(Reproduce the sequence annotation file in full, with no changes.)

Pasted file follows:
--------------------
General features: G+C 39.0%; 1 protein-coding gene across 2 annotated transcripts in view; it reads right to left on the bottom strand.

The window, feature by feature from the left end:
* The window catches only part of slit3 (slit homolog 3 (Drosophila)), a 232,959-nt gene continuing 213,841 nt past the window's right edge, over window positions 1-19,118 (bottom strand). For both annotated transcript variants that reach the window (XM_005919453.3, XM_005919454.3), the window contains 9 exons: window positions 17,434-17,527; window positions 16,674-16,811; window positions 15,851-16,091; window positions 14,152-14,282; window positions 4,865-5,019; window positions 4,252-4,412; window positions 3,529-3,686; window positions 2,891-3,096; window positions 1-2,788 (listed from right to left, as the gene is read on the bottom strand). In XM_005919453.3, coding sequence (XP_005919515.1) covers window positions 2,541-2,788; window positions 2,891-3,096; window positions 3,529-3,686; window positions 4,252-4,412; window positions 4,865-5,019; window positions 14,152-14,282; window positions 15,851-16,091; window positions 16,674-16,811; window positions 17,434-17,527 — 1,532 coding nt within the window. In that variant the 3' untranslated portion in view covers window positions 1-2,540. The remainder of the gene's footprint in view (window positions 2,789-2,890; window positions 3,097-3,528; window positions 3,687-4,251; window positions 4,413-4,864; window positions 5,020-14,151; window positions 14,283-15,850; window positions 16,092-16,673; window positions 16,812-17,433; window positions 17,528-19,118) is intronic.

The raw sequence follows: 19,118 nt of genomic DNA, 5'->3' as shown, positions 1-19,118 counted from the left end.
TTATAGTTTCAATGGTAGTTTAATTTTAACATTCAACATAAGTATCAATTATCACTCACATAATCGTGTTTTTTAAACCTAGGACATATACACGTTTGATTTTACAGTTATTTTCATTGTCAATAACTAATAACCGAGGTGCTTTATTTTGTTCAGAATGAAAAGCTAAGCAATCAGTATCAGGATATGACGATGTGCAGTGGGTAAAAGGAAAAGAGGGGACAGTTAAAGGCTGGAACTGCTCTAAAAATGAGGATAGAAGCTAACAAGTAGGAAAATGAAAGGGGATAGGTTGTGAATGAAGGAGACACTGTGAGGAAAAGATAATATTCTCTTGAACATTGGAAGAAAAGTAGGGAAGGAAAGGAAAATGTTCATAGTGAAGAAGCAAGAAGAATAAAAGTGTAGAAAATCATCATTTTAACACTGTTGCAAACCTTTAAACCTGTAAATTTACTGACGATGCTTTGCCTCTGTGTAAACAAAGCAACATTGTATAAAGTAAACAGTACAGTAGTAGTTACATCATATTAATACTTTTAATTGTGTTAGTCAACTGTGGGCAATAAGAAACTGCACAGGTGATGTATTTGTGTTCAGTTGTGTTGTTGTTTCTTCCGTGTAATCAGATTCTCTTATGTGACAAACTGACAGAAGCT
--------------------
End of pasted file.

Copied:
General features: G+C 39.0%; 1 protein-coding gene across 2 annotated transcripts in view; it reads right to left on the bottom strand.

The window, feature by feature from the left end:
* The window catches only part of slit3 (slit homolog 3 (Drosophila)), a 232,959-nt gene continuing 213,841 nt past the window's right edge, over window positions 1-19,118 (bottom strand). For both annotated transcript variants that reach the window (XM_005919453.3, XM_005919454.3), the window contains 9 exons: window positions 17,434-17,527; window positions 16,674-16,811; window positions 15,851-16,091; window positions 14,152-14,282; window positions 4,865-5,019; window positions 4,252-4,412; window positions 3,529-3,686; window positions 2,891-3,096; window positions 1-2,788 (listed from right to left, as the gene is read on the bottom strand). In XM_005919453.3, coding sequence (XP_005919515.1) covers window positions 2,541-2,788; window positions 2,891-3,096; window positions 3,529-3,686; window positions 4,252-4,412; window positions 4,865-5,019; window positions 14,152-14,282; window positions 15,851-16,091; window positions 16,674-16,811; window positions 17,434-17,527 — 1,532 coding nt within the window. In that variant the 3' untranslated portion in view covers window positions 1-2,540. The remainder of the gene's footprint in view (window positions 2,789-2,890; window positions 3,097-3,528; window positions 3,687-4,251; window positions 4,413-4,864; window positions 5,020-14,151; window positions 14,283-15,850; window positions 16,092-16,673; window positions 16,812-17,433; window positions 17,528-19,118) is intronic.

The raw sequence follows: 19,118 nt of genomic DNA, 5'->3' as shown, positions 1-19,118 counted from the left end.
TTATAGTTTCAATGGTAGTTTAATTTTAACATTCAACATAAGTATCAATTATCACTCACATAATCGTGTTTTTTAAACCTAGGACATATACACGTTTGATTTTACAGTTATTTTCATTGTCAATAACTAATAACCGAGGTGCTTTATTTTGTTCAGAATGAAAAGCTAAGCAATCAGTATCAGGATATGACGATGTGCAGTGGGTAAAAGGAAAAGAGGGGACAGTTAAAGGCTGGAACTGCTCTAAAAATGAGGATAGAAGCTAACAAGTAGGAAAATGAAAGGGGATAGGTTGTGAATGAAGGAGACACTGTGAGGAAAAGATAATATTCTCTTGAACATTGGAAGAAAAGTAGGGAAGGAAAGGAAAATGTTCATAGTGAAGAAGCAAGAAGAATAAAAGTGTAGAAAATCATCATTTTAACACTGTTGCAAACCTTTAAACCTGTAAATTTACTGACGATGCTTTGCCTCTGTGTAAACAAAGCAACATTGTATAAAGTAAACAGTACAGTAGTAGTTACATCATATTAATACTTTTAATTGTGTTAGTCAACTGTGGGCAATAAGAAACTGCACAGGTGATGTATTTGTGTTCAGTTGTGTTGTTGTTTCTTCCGTGTAATCAGATTCTCTTATGTGACAAACTGACAGAAGCT